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About 34.5 Million Pound Stolen in Pandemic scams, Say Reports

The UK police has recorded more than 6,000 cases of Covid-related fraud and cyber-crime during the pandemic as per reports.

The Action Fraud team stated that 34.5 million pounds have been stolen since 1 March 2020.

These 34.5 million pounds cover all the fraud activity in England, Wales and Northern Ireland, but not Scotland.

In another related development, the National Cyber Security Centre informed that it is tackling about 30 significant attacks every month that are against the country’s pandemic response infrastructure.

This involves attempts to breach the NHS, vaccine producers and vaccine supply chains, among other organizations.

The National Cyber Security Centre operations director Paul Chichester said, “Unfortunately there have been a number of successful ransomware incidents against businesses – roughly around 10.”

City of London Police have disclosed many other figures, which co-ordinate the efforts to combat fraud. These figures include:

  • more than 150 related arrests were made since the pandemic began
  • more than 2,000 websites, phone numbers and email addresses linked to the crimes were taken down
  • there was a total of 416,000 reports of fraud and cyber-crime

The clamping down activity peaked between April and May 2020, and January 2021 – both times when lockdowns were in force.

The National Crime Agency assesses that just one in five fraud cases are typically reported to the police.

And the volunteer-run Cyber Helpline, only a quarter of those who had contacted the fraud, after a cyber-attack said they had also reported the incident to the police.

Many of the scams and frauds involved conning people out of their money and financial details by focusing on internet shopping is called Bank loan scam.

Such fraud was 42 percent higher over the pandemic than the previous year. Criminals took advantage as many physical stores had been closed.

A user like thousands of other users received an SMS message asking her to go online and rearrange a parcel delivery. She filled in details, and later suspected something was wrong. She alerted the bank and cancelled her bank card.

She narrated her story saying, “I thought there was nothing to worry now. I felt everything is fine and the case is closed.” But the criminals used the details they had already obtained permission to authorize her bank to credit her account with a 9,000 pounds loan.

After a short while later they called her, pretending to be her bank. Not realizing the scam, she told them she had not taken out a loan.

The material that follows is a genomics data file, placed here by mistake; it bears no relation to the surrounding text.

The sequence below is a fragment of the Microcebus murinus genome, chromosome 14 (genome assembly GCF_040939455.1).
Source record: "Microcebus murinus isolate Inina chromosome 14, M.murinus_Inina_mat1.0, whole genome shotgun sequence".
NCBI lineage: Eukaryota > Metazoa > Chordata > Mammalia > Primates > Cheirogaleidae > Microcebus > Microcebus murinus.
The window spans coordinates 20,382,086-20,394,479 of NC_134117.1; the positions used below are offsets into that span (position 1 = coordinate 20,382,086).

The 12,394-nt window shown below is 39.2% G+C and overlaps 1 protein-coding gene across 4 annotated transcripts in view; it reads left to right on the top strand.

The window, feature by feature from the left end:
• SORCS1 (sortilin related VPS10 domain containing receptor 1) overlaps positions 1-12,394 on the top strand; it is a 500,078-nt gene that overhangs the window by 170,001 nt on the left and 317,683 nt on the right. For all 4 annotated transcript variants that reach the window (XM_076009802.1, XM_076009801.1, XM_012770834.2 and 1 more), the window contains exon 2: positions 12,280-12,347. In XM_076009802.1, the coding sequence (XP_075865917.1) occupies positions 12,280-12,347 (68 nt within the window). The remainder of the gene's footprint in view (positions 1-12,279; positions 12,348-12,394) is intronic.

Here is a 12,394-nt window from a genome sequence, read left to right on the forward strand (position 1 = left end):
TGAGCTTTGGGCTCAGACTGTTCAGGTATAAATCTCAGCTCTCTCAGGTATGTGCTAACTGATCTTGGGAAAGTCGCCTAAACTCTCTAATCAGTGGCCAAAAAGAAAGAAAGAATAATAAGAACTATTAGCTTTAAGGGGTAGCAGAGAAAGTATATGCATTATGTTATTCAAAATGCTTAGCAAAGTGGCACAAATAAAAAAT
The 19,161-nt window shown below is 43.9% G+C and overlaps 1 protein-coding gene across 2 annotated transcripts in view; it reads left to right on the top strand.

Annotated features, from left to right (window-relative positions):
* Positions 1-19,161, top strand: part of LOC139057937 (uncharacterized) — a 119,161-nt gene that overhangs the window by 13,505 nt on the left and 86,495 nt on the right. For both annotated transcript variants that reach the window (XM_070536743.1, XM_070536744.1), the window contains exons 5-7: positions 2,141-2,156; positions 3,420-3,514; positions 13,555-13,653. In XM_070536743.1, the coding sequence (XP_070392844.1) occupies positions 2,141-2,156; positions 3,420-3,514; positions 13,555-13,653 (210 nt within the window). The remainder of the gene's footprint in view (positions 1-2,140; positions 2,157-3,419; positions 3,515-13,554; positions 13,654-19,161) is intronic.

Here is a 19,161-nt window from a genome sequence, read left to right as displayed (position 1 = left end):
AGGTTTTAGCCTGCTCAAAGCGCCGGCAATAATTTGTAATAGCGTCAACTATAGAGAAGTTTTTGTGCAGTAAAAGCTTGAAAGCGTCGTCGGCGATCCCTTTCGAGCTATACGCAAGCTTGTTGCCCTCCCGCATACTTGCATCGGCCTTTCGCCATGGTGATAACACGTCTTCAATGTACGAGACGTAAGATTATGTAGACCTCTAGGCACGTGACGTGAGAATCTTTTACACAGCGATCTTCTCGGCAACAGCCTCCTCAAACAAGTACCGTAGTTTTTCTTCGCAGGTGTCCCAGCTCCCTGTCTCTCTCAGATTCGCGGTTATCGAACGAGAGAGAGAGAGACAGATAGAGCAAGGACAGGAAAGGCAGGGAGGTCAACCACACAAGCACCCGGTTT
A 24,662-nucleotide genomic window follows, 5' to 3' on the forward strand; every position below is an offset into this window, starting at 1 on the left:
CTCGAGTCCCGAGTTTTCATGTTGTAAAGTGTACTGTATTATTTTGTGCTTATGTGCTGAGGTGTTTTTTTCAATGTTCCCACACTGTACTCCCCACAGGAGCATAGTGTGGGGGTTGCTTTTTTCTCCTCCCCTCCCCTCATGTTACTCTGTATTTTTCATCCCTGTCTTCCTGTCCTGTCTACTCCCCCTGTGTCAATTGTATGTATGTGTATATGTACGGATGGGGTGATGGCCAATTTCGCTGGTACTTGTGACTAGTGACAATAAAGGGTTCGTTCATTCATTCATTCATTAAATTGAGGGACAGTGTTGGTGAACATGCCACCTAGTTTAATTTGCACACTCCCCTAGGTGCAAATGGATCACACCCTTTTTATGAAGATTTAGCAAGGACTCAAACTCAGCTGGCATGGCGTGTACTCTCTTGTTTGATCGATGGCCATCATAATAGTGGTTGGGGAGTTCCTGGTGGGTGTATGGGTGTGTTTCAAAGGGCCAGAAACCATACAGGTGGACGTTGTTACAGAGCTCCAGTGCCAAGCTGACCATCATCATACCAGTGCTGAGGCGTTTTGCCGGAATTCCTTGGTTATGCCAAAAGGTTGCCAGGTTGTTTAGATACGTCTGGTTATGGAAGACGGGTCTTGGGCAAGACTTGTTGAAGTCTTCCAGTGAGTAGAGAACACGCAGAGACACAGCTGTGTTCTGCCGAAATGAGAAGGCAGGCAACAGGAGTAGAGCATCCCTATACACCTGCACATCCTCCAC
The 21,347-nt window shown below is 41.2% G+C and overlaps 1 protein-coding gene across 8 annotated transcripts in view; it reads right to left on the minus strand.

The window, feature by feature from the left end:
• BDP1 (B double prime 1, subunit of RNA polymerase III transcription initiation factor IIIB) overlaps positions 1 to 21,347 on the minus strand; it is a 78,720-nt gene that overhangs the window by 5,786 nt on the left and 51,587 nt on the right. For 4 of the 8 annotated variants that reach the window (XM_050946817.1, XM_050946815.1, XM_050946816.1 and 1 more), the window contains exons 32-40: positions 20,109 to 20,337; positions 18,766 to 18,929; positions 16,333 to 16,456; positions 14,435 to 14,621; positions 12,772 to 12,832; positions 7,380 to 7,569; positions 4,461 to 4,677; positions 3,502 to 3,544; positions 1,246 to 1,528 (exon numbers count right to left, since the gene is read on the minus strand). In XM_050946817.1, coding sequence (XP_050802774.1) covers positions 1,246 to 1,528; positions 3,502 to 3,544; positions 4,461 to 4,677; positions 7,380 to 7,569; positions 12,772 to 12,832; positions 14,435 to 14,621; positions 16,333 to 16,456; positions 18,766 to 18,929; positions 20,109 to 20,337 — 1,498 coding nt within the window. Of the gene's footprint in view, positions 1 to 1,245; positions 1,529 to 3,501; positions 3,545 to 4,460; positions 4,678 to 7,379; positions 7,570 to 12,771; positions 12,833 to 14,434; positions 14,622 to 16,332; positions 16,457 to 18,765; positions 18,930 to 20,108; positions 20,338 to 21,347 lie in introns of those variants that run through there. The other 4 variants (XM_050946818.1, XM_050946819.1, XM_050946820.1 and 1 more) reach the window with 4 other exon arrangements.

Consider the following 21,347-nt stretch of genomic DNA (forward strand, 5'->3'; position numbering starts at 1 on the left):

She further added, “The fraudsters gave me a code and bank account number I needed to pay back the loan, and told me that if I paid 9,000 pounds there would be no charges. But I was still suspicious, so I decided to Google the code, and it was completely a different bank.”

The she called her bank directly and realized that the scammers were back. She closed her account, and changed her mobile number, and email id. She did not lose any money but she still does not feel safe.

Moreover, charities were also common targets of email attack by fraudsters. One in three charities suffered a cyber-attack during the first 10 months of the pandemic, according to Ecclesiastical Insurance study.

Hackers got inside the network of Charity Digital for seven days without even being detected. They compromised email accounts of users and sent false invoices to the clients.

Charity Digital’s chief executive, Jonathan Chevallie, said the breach went unnoticed because all the staff had been working from home. The organization spent more than 10,000 pounds investigating the attack and has also produced an online webinar to help others avoid any similar fraud. It is not wrong to say one victim actually specializes in offering cyber-security advice to others.

Another popular type of cyber-fraud involved is romance scams, in which people are looking for relationships via matrimonial site on the internet, are fooled into sending money to prospective partners, who make victims a prey making use of their emotions. These types of crimes were 20 percent more common in 2020 than the one before.

Fraudsters sometimes use Sim farms to send texts. The Sim farm holds eight cards at a time to quickly send multiple messages. Key workers had also been specifically targeted. A man was arrested over suspicion of using social media to advertise bogus car insurance policies to the NHS workers.

The pandemic seems to have coincided with a fall in one type of cyber-crime. Reported cases of computer software service fraud, where criminals offer fake tech support to victims and convince them into sharing their bank card details and other credentials – dropped by about 15.5 percent.

 

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